Our history

Key IME personnel

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Association with the Journal of Medical Ethics

The Journal of Medical Ethics was founded by the Institute in 1975. Published monthly, it has become a leading international journal that reflects the whole field of medical ethics. The journal aims to encourage a high academic standard for this ever-developing subject and the enhancement of professional and public discussion. It is co-owned by IME and BMJ Publishing Group Ltd.

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How the Institute started

The Institute of Medical Ethics (IME) was founded in 1972 as the Society for the Study of Medical Ethics. It derived from the London Medical Group and similar independent groups in all the British centres of medical education, founded by The Very Revd Edward Shotter.

From 1963 to 1989, these groups sponsored the extracurricular study of issues raised by the practice of medicine which concern other disciplines, such as the law, moral philosophy, moral theology and the social sciences, in programmes of lectures and symposia on topics identified by students of medicine, nursing and allied disciplines.

The report of the Institute’s working party on the teaching of medical ethics, chaired by Sir Desmond Pond, was influential in the decision in 1989 to include ethics in the undergraduate medical curriculum. The IME has recently conducted a major project to facilitate learning, teaching and assessing medical ethics in a three-year programme involving the principal stakeholders.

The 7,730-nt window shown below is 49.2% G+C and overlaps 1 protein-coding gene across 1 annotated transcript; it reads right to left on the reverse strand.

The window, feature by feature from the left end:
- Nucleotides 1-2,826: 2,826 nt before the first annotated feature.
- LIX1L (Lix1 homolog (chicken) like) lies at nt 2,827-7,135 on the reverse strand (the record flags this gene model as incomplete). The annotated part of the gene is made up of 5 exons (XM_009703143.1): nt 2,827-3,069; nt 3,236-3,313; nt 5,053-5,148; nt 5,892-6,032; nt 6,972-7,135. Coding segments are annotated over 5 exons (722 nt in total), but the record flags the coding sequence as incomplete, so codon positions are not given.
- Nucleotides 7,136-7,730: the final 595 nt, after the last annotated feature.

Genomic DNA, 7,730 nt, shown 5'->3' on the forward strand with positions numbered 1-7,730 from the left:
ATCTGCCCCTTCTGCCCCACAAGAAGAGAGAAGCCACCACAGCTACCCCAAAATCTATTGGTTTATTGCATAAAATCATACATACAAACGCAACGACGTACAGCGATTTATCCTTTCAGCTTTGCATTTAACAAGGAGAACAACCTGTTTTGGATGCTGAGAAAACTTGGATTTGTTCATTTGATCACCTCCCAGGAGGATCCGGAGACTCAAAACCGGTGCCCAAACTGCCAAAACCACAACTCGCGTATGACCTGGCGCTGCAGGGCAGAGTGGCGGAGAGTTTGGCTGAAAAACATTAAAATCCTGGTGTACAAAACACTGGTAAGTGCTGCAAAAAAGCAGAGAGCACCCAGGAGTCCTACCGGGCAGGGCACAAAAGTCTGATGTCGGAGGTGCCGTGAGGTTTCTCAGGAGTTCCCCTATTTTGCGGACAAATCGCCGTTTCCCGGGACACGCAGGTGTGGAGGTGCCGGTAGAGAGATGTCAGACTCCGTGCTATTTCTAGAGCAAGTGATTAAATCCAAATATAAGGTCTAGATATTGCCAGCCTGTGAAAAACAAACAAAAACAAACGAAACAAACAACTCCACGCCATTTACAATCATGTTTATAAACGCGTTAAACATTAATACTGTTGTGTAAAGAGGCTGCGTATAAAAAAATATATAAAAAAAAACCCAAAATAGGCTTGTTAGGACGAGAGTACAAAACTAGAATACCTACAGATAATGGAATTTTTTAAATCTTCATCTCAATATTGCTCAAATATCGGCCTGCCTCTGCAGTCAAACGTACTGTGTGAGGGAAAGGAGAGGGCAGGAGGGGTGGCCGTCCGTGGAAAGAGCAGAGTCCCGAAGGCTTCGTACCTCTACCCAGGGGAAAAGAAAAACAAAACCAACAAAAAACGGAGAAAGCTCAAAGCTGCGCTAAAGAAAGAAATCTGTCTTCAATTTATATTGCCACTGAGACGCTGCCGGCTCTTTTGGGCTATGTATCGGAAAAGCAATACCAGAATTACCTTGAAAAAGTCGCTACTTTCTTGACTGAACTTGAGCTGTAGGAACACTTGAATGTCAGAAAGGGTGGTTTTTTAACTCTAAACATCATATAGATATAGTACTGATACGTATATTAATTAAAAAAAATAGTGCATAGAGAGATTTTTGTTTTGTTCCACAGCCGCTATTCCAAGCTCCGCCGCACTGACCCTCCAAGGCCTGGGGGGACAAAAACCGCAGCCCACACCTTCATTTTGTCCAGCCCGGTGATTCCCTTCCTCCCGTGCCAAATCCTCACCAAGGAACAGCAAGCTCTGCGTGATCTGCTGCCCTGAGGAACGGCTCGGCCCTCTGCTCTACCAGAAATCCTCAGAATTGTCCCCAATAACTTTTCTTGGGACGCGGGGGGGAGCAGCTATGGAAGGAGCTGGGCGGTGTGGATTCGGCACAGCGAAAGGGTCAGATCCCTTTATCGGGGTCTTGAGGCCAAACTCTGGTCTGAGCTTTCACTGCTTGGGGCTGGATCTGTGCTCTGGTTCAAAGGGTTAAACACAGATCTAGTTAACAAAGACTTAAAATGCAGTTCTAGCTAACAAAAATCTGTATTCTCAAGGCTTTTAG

IME research

IME research derived from the Edinburgh Medical Group’s research project in medical ethics and education which, in conjunction with the University of Edinburgh and with external funding, published reports on the ethics of terminal care and resource allocation.

Subsequent IME reports covered clinical research investigation on children, consensus in medical ethics, research on animals, nursing ethics, ethical aspects of HIV/AIDS, and the ethics of prolonging life and assisting death. The IME also collaborated in two Scottish Office funded studies, in the University of Edinburgh, of neonatal units in Scotland, with reports on doctors’ and nurses’ reflection on neonatal practice and parents’ experience of treatment withdrawal from infants.